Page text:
M’Liss Jenkins, MS, LPC, LMFT, LBP, Washington County Suicide Prevention Coalition, Bartlesville, OK
Summary:
 This interactive workshop explores how Washington County locals reduced the rate of suicide from 22 per 100,000 to 16.3/100,000 by working collaboratively to implement multiple national strategies. Hear powerful testimony and video from survivors and professionals on how their tragic loss spurred their passion, sweat and tears into lifesaving community change. When you attend this workshop, you will be empowered with the tools and understanding to change your community too!

Session:  307 10:20 – 11:50 a.m. (1.5 CEUs)
Title:
 Physical Aspects of Psychiatric Illness, Psychiatric Aspects of Physical Illness
Speaker:
 Scott Grantham, MD, Saint Francis Health System, Tulsa, OK
Summary:
 Participants will receive information regarding physical health complications that often accompany psychiatric illness or its treatment. Participants will also learn about physical health conditions that often first come to the attention of mental health providers, because of changes in thinking or behavior. Participants will engage in conversation about how to best address the entire health and wellbeing of patients, within the fragmented structures of modern healthcare delivery systems.

Session:  308 10:20 – 11:50 a.m. (1.5 CEUs)
Title:
 eSBIRT: The Key to Primary Care Integration
Speakers:
 Frannie Pryor, MSW, LCSW, LADC, CM, Community Health Centers, Inc., Oklahoma City, OK
Dane Libart, LCSW, Oklahoma Department of Mental Health and Substance Abuse Services, Oklahoma City, OK
Sterling Lanier, Tonic Health, Palo Alto, CA
Summary:
 This three-part Health Center case study provides everything needed to implement an electronic Screening Brief Intervention and Referral to Treatment (eSBIRT) protocol. For over 25 years SBIRT has demonstrated effectiveness in reducing risky alcohol consumption. Part I, covers the basics of SBIRT. Part II, is the ipad patient screening implementation story with a review of the first year’s results. Part III, is a demonstration and discussion of the technology running the application. eSBIRT seamlessly delivers scored screening results to providers, uncovers a variety of previously un-recognized critical health issues.

Session:  309 10:20 – 11:50 a.m. (1.5 CEUs)
Title:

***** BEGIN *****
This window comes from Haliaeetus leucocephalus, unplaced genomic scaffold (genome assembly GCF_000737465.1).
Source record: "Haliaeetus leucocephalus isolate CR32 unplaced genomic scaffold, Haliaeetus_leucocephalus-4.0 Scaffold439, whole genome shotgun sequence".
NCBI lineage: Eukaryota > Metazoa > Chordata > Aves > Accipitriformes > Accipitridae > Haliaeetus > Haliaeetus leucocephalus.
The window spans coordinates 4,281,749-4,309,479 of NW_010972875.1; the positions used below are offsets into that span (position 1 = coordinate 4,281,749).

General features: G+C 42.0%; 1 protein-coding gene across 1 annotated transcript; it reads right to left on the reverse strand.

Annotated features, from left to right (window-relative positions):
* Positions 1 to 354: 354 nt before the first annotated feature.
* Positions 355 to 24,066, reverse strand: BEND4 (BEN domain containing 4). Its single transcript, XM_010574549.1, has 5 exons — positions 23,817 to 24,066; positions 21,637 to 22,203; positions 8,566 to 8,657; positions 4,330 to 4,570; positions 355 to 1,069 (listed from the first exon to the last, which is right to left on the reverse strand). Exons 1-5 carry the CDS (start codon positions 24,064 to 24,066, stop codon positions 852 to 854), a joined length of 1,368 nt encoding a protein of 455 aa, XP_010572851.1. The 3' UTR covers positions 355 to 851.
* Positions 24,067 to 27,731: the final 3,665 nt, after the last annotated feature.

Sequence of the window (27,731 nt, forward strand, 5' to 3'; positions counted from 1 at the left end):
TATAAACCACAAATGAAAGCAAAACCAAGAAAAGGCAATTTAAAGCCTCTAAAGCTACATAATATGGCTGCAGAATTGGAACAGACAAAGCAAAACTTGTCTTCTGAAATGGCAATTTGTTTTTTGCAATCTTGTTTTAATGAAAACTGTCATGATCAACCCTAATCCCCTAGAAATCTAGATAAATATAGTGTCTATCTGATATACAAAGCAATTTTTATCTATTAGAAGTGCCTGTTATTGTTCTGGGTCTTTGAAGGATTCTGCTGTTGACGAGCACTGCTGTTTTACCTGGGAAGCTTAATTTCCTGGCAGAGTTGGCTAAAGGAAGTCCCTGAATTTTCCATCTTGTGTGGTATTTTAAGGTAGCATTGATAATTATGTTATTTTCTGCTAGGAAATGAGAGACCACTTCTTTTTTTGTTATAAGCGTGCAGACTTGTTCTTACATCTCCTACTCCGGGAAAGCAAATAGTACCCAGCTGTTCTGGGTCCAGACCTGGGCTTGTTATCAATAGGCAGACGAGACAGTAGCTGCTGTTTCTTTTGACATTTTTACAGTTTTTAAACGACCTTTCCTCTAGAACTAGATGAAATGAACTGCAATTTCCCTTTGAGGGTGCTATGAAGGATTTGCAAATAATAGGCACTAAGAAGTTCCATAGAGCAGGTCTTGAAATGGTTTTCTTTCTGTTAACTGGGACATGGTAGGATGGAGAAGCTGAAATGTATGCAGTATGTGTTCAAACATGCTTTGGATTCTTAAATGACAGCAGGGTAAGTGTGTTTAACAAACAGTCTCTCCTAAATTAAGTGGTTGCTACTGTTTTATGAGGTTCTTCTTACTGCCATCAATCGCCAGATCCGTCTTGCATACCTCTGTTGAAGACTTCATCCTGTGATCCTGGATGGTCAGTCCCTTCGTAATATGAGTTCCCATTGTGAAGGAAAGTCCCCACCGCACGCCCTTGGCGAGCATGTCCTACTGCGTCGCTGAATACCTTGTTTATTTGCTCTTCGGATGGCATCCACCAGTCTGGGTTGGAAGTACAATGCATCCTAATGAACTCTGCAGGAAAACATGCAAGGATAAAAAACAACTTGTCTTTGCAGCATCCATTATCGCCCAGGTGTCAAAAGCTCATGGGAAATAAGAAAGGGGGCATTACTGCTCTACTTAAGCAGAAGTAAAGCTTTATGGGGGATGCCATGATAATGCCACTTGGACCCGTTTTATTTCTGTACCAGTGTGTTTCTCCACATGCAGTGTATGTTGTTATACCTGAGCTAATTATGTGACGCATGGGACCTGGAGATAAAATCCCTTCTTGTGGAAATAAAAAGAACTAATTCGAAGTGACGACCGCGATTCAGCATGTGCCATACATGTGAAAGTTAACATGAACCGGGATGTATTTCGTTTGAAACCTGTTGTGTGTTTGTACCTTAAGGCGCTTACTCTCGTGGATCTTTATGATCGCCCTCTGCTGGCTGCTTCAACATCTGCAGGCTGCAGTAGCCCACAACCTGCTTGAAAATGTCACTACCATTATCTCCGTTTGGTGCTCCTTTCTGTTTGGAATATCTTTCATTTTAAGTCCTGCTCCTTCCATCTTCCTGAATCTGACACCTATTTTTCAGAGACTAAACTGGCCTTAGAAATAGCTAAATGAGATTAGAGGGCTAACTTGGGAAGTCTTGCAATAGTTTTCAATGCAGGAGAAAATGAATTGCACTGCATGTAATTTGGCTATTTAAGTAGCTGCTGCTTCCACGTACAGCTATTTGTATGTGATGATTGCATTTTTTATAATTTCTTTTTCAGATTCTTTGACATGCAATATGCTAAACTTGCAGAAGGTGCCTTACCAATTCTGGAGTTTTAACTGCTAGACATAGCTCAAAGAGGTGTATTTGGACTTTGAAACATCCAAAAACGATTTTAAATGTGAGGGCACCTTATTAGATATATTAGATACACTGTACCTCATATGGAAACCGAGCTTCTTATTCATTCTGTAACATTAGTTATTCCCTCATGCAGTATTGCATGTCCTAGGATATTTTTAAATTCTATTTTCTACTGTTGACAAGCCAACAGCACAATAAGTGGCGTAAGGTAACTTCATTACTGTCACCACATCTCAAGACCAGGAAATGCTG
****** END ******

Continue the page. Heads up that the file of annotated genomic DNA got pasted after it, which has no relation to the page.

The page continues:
A Multidisciplinary Collaborative Model
Speakers:
 Mary Rineer, PhD, Licensed Psychologist, CAPES, Inc., Tulsa, OK
Kim Terry, MD, Broken Arrow Pediatrics, Broken Arrow, OK
Chris Puls, MD, Shadow Mountain Behavioral Health System, Tulsa, OK
Summary:
 What is multidisciplinary collaborative care? How do I utilize this model within my practice? Will this model really work in my practice? You will leave this workshop with a comprehensive multidisciplinary client intake form. You will select strategies for data collection documenting the benefits of the multidisciplinary collaborative care model. Finally, you will develop a multidisciplinary collaborative model and a team for implementation within your institution, practice or community.

Session: Working Lunch Plenary/Facilitated Panel Discussion : 12:00 – 1:45 p.m. (1.25 CEUs)
Title:
Addressing Comorbidities: Improving Outcomes through Collaboration
Speaker:
TBA
Panel: 
Gerard Clancy, MD, Vice President/Dean, College of Health Sciences, University of Tulsa, Tulsa, OK
Gary Cox, JD, Executive Director, Oklahoma City County Health Department
Joseph Cunningham, MD, FACOG, Vice President Health Care Delivery/Chief Medical Officer, Blue Cross and Blue Shield of Oklahoma, Tulsa, OK
Bruce Dart, PhD, Executive Director, Tulsa Health Department, Tulsa, OK
Jack Sommers, MD, MBA, Senior Vice President/Chief Medical Officer, CommunityCare, Tulsa, OK
Summary: 
There is a strong argument that better management of comorbidities leads not only to improved outcomes, but also reduced costs. Co-morbid disorders, such as depression, anxiety, and substance abuse commonly live alongside chronic pain and poor health. As such, primary care settings have become a gateway to the behavioral health system. Likewise, individuals living with serious mental illness, substance use, and co-occurring disorders, often die, not from their mental health related issues, but from untreated and preventable chronic illnesses frequently aggravated by poor health habits. This session will explore strategies and opportunities for prevention, identification, intervention, management and treatment of co-morbid disorders, including collaborative approaches to integrated care designed to address the needs of the whole person.

2:05 – 3:35 p.m. Breakout Session 4

Session: 401 2:05 – 3:35 p.m. (1.5 CEUs)
Title:
 ETHICS: Health Information Exchanges and Consent: To Whom Are You Giving It?
Speakers:
 Ricky T. Munoz, JD, MSW, University of Oklahoma School of Social Work, Tulsa, OK
Mark Fox, MD, PhD, MPH, Indiana University School of Medicine, South Bend, IN
Summary: